Thursday, September 27 – Sunday, September 30
CLAGS, The Center for Lesbian and Gay Studies
365 Fifth Avenue
New York NY 10016
Click here for details.
In honor of the 100th anniversary of Harry Hay’s birth, CLAGS and the Harry Hay Centennial Committee present this four day long conference exploring Hay’s life and ideas and the multiple facets of LGBT life that Harry Hay himself pioneered. These aspects will be organized around four major themes: the arts, political activism, spirituality and sexual identities. The conference will feature presentations from scholars, activists and artists all exploring the evolution of LGBT life in the 60+ years since Hay and a small cohort of Californians founded the Mattachine Society.
Thursday, December 15
9:00 pm – 4:00 am
159 W. 10th St. (at Waverly Pl.)
New York, NY
John Cameron Mitchell and Amber Martin make the yuletide gay with the 47th installment of their beloved Mattachine party. Guest DJ Angela DiCarlo joins Mitchell and Martin on the decks. No mistletoe required for makeout sessions at this Shortbus-infused boite. The gregarious and amorous crowd runs the gamut: radical faeries, experimental filmmakers, cabaret stars (Mx. Justin Vivian Bond, Lady Rizo) and the occasional film / television star (Alan Cumming, Graham Norton). Don’t you just love theat-ah people?
Thursday, October 20
9:00 pm – 4:00 am
159 West 10th Street
New York, NY
John Cameron Mitchell and Amber Martin return for another edition of Mattachine. Named for the pioneering “homophile” organization started by Harry Hay in the 1950′s, the party celebrates queer forebears by carrying their history of bravery, resistance and flamboyance into the present. This week’s edition honors gay-rights titan Frank Kameny who died this week at age 86. That’s him holding the Gay is Good sign. He started the DC branch of the Mattachine Society after being fired from his government job. Find out more in the NY Times obituary.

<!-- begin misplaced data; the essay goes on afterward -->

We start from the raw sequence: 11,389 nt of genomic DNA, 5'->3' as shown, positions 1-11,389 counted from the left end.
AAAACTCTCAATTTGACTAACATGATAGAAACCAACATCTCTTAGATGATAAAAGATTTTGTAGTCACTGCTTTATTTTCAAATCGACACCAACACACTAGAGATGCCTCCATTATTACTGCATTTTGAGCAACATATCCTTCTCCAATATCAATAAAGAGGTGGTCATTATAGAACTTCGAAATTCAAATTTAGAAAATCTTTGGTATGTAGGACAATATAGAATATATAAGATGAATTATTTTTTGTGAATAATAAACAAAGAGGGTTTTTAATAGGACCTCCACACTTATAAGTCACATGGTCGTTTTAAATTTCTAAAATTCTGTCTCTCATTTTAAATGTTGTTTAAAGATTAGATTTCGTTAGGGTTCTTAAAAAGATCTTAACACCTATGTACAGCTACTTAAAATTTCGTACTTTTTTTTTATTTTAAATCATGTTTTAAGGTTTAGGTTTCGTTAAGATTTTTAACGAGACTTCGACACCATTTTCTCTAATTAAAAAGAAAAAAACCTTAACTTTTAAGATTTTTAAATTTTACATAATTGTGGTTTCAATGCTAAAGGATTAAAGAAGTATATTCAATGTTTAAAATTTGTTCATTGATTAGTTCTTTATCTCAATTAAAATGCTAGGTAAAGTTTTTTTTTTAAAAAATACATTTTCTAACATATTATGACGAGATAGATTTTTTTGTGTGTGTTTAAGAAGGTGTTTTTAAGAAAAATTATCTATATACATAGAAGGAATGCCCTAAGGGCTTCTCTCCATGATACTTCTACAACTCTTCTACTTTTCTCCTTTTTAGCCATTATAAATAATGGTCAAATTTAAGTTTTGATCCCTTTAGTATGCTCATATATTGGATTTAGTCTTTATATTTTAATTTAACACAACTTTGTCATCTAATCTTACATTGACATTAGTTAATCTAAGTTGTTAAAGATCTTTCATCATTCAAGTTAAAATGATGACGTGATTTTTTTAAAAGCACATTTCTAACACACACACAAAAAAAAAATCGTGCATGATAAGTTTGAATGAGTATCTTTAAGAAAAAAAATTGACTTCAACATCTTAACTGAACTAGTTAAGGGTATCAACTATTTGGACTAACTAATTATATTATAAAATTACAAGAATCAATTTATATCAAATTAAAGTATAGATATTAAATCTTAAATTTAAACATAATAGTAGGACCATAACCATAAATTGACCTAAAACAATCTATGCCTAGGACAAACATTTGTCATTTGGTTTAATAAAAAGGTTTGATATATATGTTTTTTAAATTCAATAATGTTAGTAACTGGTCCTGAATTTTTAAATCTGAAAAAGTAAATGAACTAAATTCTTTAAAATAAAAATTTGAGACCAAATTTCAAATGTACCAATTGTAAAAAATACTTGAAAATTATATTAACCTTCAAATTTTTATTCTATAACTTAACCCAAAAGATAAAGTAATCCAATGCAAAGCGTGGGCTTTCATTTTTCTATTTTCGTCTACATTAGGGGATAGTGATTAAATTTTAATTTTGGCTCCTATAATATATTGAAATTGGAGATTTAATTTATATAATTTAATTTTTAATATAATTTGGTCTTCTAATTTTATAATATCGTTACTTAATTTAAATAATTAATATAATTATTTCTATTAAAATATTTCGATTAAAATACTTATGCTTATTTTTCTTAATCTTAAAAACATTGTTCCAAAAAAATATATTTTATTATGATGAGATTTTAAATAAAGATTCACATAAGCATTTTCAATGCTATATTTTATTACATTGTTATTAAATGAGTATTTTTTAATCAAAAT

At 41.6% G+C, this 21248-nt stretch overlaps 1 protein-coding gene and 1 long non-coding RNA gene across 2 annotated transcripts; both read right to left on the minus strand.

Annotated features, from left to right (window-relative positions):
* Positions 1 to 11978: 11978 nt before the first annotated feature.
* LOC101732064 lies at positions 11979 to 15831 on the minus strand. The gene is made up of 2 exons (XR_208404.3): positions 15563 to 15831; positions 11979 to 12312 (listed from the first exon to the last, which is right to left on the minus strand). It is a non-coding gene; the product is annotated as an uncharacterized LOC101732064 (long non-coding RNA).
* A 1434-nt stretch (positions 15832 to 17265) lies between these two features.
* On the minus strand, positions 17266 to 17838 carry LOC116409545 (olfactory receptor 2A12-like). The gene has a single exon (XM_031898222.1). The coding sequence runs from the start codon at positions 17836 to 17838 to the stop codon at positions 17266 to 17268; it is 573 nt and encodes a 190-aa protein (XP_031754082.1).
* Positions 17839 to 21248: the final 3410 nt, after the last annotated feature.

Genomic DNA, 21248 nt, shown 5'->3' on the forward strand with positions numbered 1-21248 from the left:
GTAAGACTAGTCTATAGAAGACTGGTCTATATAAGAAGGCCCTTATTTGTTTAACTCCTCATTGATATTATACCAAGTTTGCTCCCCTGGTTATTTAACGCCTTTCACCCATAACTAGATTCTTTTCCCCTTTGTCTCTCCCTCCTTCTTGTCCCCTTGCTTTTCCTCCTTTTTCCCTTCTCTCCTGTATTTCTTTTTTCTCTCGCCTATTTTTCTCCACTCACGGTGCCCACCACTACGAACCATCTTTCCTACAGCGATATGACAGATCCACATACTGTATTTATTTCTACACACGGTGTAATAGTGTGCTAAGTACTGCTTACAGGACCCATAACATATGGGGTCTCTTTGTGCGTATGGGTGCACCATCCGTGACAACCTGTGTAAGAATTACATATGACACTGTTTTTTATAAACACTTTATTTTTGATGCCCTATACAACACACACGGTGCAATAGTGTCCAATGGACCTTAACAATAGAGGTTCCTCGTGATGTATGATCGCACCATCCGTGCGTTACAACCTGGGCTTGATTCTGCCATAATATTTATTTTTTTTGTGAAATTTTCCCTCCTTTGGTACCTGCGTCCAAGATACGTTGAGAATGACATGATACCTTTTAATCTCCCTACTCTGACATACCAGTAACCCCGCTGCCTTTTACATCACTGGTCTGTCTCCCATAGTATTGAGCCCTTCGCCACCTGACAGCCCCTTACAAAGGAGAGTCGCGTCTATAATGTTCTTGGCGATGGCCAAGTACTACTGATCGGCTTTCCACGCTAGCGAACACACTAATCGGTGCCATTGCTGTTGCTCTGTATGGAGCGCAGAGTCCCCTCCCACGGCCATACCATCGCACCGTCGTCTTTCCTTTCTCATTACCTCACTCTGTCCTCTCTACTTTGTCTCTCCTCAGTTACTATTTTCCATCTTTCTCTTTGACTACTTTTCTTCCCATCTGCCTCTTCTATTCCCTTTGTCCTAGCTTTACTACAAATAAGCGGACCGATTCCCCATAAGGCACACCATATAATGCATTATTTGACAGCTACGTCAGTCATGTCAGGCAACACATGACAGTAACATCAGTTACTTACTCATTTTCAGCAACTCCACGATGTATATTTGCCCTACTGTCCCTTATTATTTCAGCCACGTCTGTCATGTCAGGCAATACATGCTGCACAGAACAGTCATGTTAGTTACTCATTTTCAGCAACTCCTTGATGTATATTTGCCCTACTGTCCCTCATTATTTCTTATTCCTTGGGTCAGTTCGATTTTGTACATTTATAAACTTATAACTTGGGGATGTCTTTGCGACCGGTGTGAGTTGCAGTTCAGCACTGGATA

Sandwiched into one of the cities oldest gay bars you’ll find a friendly crowd of gender queers, academics, artists, performers and longtime neighborhood residents. Arrive early for the conversation. Stay late for the ecstatic dancing and sloppy make out sessions.
Photo (c) Flaneur Photo
A. Edward Carpenter is one of the early forefathers of the queer liberation movement. Challenging both capitalism and the values of Western civilization, the gay socialist writer Edward Carpenter had an extraordinary impact on the cultural and political landscape of the late nineteenth and early twentieth centuries.
One of the earliest advocates of freedom for the people he termed “Homogenic”, Edward Carpenter (1844-1929) set the stage over one hundred years ago for what would become today’s Lesbian, Gay, Bisexual, Transgender Freedom Movement. At a time when same sex loving men were imprisoned for their desire, he lived openly for nearly 40 years with his dear “boy”, George Merrill. Carpenter’s writings and life inspired several generations of homosexual people, including the novelist EM Foster, who wrote his novel Maurice after visiting him. Carpenter’s influence on Mattachine Society and Radical Fairies founder Harry Hay directly contributed to the birth of the modern LGBT movement. Even the poet Allen Ginsberg traces his gay poetic lineage back to Walt Whitman through Carpenter.
Read the full post on the Comfort & Joy website.